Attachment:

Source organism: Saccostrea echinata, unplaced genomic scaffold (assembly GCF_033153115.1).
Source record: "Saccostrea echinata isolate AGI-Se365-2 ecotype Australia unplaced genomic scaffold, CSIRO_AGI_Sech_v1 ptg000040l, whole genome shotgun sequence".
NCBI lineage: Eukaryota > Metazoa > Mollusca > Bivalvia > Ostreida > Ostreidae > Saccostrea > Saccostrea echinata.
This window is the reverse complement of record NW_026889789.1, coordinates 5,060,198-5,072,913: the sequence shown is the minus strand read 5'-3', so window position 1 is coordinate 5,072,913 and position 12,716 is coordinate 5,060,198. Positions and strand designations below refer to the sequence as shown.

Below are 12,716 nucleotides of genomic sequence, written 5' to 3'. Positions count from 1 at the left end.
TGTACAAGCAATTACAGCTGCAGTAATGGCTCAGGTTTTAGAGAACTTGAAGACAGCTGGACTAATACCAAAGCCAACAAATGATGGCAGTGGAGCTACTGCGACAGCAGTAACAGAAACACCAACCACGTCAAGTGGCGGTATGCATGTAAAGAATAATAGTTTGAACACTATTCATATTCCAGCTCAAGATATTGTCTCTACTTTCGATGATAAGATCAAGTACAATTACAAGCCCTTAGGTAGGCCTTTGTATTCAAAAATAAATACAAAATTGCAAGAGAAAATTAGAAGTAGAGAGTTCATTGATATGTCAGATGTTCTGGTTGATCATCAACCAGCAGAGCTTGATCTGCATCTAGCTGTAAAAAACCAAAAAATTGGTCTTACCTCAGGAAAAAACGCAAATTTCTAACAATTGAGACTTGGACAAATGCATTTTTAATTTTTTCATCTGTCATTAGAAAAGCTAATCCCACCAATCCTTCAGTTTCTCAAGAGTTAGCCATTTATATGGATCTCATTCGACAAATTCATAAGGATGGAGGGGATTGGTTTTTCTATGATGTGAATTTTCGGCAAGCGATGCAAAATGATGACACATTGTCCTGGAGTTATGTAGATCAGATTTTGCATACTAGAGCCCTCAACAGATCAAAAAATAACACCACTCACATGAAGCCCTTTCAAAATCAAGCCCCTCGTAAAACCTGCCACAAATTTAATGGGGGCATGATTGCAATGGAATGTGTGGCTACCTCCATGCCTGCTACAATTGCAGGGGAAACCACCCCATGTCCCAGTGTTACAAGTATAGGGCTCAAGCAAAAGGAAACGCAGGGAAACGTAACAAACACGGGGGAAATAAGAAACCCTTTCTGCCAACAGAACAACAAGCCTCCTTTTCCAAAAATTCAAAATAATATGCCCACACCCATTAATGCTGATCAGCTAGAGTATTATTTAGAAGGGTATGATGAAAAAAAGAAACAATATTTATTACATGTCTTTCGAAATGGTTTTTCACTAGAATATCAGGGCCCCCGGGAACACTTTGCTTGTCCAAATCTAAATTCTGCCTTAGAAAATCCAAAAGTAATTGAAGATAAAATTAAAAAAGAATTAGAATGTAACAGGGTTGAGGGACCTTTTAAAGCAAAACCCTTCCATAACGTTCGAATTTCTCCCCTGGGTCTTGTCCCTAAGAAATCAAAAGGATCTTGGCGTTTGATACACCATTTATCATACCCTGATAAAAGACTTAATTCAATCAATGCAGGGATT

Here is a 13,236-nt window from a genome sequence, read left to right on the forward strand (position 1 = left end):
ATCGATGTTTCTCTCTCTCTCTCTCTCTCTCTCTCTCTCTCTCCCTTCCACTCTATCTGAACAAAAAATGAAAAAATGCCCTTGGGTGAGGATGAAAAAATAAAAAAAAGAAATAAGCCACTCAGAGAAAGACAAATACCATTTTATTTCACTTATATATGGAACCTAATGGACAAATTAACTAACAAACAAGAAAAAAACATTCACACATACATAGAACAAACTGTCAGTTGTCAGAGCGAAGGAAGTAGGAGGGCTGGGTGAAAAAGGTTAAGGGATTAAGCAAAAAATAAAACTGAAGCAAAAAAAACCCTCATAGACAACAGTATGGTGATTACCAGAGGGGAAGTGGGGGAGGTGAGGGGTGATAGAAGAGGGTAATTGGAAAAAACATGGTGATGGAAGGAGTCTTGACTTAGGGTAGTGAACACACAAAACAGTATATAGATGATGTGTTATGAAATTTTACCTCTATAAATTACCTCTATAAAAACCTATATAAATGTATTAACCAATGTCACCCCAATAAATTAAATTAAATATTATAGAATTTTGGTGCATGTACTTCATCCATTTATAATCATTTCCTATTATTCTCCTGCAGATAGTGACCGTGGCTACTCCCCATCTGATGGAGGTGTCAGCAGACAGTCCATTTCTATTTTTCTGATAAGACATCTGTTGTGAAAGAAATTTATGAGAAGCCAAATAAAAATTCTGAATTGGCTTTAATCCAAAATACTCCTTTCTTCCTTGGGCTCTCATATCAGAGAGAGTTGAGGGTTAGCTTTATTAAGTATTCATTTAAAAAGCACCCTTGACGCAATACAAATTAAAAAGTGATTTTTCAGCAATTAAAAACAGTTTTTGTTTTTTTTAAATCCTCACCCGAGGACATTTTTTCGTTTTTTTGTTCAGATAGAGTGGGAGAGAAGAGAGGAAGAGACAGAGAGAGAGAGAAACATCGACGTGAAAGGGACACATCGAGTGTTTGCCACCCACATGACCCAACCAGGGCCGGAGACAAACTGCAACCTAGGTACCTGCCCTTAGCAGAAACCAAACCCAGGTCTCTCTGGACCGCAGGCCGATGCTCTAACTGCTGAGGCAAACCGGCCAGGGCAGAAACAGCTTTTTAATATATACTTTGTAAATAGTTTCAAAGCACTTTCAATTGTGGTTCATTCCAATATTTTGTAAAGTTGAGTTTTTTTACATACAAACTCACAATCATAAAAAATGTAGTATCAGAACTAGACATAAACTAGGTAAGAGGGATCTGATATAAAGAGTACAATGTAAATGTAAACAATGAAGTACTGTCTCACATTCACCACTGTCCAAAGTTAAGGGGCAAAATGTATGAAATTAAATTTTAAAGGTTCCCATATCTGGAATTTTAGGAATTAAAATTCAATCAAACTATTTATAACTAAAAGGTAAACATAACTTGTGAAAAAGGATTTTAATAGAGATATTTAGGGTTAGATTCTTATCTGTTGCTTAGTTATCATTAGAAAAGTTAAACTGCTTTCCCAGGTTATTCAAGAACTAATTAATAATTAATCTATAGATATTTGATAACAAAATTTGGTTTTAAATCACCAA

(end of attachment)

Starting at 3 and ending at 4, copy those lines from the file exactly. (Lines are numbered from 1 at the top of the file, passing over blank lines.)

NCBI lineage: Eukaryota > Metazoa > Mollusca > Bivalvia > Ostreida > Ostreidae > Saccostrea > Saccostrea echinata.
This window is the reverse complement of record NW_026889789.1, coordinates 5,060,198-5,072,913: the sequence shown is the minus strand read 5'-3', so window position 1 is coordinate 5,072,913 and position 12,716 is coordinate 5,060,198. Positions and strand designations below refer to the sequence as shown.